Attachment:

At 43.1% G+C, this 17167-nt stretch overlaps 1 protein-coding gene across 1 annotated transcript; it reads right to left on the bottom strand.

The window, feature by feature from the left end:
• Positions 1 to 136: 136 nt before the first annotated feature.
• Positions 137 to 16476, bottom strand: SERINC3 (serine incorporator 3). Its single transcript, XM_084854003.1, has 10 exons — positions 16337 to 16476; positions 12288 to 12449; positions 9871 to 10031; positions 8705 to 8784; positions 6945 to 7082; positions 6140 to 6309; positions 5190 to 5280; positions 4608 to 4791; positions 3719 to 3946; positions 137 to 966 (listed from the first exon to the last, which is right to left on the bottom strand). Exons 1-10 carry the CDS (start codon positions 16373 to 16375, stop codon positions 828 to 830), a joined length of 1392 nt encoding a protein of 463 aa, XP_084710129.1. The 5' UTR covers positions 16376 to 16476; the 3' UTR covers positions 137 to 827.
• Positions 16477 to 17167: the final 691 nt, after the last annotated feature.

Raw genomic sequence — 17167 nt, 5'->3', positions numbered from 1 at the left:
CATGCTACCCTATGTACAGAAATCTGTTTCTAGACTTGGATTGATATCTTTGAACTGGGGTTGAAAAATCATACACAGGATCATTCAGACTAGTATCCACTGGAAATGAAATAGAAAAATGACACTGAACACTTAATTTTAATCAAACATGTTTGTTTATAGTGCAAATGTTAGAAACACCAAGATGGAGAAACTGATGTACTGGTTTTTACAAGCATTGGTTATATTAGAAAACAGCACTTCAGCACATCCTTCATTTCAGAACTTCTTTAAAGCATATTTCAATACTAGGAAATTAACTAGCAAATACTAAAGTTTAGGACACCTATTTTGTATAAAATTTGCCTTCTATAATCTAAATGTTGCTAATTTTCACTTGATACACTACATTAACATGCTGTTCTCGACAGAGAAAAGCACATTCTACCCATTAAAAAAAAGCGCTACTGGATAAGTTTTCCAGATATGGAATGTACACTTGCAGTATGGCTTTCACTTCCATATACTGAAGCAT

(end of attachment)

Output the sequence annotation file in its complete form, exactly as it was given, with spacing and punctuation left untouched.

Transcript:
At 43.1% G+C, this 17167-nt stretch overlaps 1 protein-coding gene across 1 annotated transcript; it reads right to left on the bottom strand.

The window, feature by feature from the left end:
• Positions 1 to 136: 136 nt before the first annotated feature.
• Positions 137 to 16476, bottom strand: SERINC3 (serine incorporator 3). Its single transcript, XM_084854003.1, has 10 exons — positions 16337 to 16476; positions 12288 to 12449; positions 9871 to 10031; positions 8705 to 8784; positions 6945 to 7082; positions 6140 to 6309; positions 5190 to 5280; positions 4608 to 4791; positions 3719 to 3946; positions 137 to 966 (listed from the first exon to the last, which is right to left on the bottom strand). Exons 1-10 carry the CDS (start codon positions 16373 to 16375, stop codon positions 828 to 830), a joined length of 1392 nt encoding a protein of 463 aa, XP_084710129.1. The 5' UTR covers positions 16376 to 16476; the 3' UTR covers positions 137 to 827.
• Positions 16477 to 17167: the final 691 nt, after the last annotated feature.

Raw genomic sequence — 17167 nt, 5'->3', positions numbered from 1 at the left:
CATGCTACCCTATGTACAGAAATCTGTTTCTAGACTTGGATTGATATCTTTGAACTGGGGTTGAAAAATCATACACAGGATCATTCAGACTAGTATCCACTGGAAATGAAATAGAAAAATGACACTGAACACTTAATTTTAATCAAACATGTTTGTTTATAGTGCAAATGTTAGAAACACCAAGATGGAGAAACTGATGTACTGGTTTTTACAAGCATTGGTTATATTAGAAAACAGCACTTCAGCACATCCTTCATTTCAGAACTTCTTTAAAGCATATTTCAATACTAGGAAATTAACTAGCAAATACTAAAGTTTAGGACACCTATTTTGTATAAAATTTGCCTTCTATAATCTAAATGTTGCTAATTTTCACTTGATACACTACATTAACATGCTGTTCTCGACAGAGAAAAGCACATTCTACCCATTAAAAAAAAGCGCTACTGGATAAGTTTTCCAGATATGGAATGTACACTTGCAGTATGGCTTTCACTTCCATATACTGAAGCAT